Reveals the hard science behind our tenderest maternal impulses, tackling questions such as whether a new mom's brain ever really bounces back, why mothers are destined to mimic their own moms (or not), and how maternal aggression makes females the world's most formidable creatures.
While taking the reader on a traipse through various laboratories, Tucker tosses off quips like a class clown on a science field trip. She’s cutesy about her subject ... This kind of voice has its place in a mom blog or standup show. But a topic inherently prone to gender stereotypes deserves the intellectually engaging reportage of which Tucker is quite capable. One has to ask: What is Tucker doing? ... Tucker is at her finest in retelling this dark struggle...From this humbled perspective she summons a deep compassion for mothers who have to go without this social support ... Tucker climbed that mountain of inconclusive science about how humans succeed at the terrifying and ancient task of mothering only to find the answers closer to home. And that’s what makes her tale ultimately redeemable and encouraging. If you can set down your expectations of reading about scientific breakthroughs and allow yourself to willingly cross the border from exposition into memoir, you might just see that an intriguing subject — the author herself — awaits you.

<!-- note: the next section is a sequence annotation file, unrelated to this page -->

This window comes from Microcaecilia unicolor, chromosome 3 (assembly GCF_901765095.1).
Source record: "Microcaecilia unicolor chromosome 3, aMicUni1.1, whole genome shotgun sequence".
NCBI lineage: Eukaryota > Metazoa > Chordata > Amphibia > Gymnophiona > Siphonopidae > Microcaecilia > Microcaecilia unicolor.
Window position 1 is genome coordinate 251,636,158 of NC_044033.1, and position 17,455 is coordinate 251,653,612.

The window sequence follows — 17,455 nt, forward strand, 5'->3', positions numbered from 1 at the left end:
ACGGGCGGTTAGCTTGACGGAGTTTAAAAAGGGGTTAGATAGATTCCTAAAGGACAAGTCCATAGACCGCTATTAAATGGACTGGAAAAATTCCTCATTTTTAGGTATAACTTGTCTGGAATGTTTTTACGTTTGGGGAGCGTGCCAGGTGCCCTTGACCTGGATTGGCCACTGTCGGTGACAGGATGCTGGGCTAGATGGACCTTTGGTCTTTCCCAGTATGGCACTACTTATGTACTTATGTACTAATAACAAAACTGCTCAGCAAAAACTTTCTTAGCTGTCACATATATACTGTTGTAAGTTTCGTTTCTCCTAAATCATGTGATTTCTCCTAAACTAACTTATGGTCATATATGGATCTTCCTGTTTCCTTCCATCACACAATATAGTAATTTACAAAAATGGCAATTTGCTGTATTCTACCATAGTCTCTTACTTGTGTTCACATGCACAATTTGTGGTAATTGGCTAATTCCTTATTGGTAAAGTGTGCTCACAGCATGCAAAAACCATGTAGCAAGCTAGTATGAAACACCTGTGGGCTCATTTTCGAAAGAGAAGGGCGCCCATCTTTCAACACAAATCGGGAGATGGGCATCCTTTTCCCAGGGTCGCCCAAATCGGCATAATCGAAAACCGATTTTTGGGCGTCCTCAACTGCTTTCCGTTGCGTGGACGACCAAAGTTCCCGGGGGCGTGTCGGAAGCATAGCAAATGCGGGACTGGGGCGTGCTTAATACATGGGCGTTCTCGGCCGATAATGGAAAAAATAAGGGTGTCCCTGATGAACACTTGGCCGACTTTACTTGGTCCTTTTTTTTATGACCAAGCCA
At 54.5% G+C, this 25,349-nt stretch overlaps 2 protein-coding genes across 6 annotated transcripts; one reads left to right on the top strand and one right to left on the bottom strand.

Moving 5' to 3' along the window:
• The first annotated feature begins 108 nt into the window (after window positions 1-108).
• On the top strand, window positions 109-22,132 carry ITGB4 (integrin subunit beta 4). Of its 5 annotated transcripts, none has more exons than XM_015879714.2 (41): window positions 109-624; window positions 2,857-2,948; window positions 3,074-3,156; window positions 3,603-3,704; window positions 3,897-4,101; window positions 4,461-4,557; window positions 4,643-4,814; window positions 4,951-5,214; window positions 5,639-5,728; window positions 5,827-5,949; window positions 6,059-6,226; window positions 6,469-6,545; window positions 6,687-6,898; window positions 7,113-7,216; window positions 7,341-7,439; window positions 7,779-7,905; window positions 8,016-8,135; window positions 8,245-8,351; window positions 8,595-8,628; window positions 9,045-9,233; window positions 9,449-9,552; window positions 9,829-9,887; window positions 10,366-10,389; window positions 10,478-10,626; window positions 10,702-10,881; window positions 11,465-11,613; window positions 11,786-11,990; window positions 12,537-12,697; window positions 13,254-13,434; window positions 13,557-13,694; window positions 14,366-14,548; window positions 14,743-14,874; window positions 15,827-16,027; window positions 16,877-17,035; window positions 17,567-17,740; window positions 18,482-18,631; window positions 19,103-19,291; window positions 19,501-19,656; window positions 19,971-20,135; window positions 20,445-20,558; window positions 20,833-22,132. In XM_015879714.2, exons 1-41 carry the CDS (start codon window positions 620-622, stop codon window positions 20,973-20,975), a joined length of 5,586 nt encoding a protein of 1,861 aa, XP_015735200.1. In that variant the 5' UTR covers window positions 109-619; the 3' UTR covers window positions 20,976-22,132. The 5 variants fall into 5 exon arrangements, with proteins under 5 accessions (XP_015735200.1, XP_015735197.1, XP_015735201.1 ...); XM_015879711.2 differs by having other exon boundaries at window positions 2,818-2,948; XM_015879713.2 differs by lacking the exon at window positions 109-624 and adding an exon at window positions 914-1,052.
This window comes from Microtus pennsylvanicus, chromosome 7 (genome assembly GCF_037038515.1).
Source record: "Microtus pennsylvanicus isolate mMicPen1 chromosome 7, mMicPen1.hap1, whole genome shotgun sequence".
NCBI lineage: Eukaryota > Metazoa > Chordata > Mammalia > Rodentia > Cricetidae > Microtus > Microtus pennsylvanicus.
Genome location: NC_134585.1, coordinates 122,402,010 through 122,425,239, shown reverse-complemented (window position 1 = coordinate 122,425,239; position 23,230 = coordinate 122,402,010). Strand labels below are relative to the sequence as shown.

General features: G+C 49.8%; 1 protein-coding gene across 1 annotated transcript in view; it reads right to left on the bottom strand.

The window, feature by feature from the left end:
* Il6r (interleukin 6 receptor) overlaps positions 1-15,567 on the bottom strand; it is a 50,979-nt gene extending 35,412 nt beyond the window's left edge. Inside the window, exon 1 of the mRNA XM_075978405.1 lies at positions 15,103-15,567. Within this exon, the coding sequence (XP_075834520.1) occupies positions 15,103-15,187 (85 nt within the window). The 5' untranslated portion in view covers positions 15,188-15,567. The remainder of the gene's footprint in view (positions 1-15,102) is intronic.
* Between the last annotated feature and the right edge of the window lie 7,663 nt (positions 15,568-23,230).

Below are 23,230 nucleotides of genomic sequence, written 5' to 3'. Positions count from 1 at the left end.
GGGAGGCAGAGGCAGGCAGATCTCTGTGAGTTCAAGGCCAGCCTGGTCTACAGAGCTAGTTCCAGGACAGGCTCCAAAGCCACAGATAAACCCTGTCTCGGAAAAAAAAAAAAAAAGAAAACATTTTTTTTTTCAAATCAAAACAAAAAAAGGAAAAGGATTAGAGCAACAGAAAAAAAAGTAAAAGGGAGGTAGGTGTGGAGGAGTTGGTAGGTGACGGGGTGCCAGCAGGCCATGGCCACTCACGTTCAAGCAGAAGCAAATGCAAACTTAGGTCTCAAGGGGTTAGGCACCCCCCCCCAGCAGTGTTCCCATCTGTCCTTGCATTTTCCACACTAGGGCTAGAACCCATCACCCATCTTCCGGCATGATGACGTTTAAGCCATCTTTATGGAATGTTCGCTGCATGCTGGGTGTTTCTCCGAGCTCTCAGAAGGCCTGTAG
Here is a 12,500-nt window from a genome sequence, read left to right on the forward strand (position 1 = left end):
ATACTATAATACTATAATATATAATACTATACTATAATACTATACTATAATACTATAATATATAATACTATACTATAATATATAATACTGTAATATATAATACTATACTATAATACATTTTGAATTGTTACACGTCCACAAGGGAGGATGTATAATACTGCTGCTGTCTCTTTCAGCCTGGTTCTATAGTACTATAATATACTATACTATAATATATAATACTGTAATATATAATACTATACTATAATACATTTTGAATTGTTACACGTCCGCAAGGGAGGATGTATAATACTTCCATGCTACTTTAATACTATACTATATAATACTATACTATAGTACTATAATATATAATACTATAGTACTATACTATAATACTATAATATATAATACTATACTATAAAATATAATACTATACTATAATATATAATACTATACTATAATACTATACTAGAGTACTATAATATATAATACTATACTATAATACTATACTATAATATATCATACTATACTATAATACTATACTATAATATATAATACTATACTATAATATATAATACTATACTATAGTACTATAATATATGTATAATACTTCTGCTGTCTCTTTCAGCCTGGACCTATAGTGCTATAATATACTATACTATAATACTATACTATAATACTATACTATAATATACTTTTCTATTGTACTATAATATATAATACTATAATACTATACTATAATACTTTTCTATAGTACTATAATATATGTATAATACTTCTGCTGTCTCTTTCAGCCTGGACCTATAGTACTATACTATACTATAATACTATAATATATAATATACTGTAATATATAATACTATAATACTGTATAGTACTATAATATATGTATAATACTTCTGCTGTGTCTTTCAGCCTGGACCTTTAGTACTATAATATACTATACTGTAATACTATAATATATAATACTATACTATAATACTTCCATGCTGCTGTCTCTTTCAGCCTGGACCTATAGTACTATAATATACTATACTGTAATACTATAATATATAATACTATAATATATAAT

... an impressive synthesis of the current state of 'mom science,' a fairly new and fecund field that mostly considers how mothers are different from other people and similar to each other ... Ms. Tucker is clear on both the context and limits of these sex-based changes ... This is a fascinating book. Although Ms. Tucker’s writing occasionally adopts the chirpiness of a mommy blog, her research is deft, comprehensive, engaging and heavily footnoted. Her stories about her own parenting misadventures, including her emergency C-section and a bout with postpartum depression, helpfully illustrate the role context plays in our experience of parenthood.
Meticulously researched and well-documented, Mom Genes is one part memoir (Tucker intersperses her own experiences as a white mother of four children), and one part incredibly readable popular science ... Richly entertaining, filled with humor, and deeply informative, this engaging book is recommended for mothers, potential mothers, and anyone who has ever known a mother.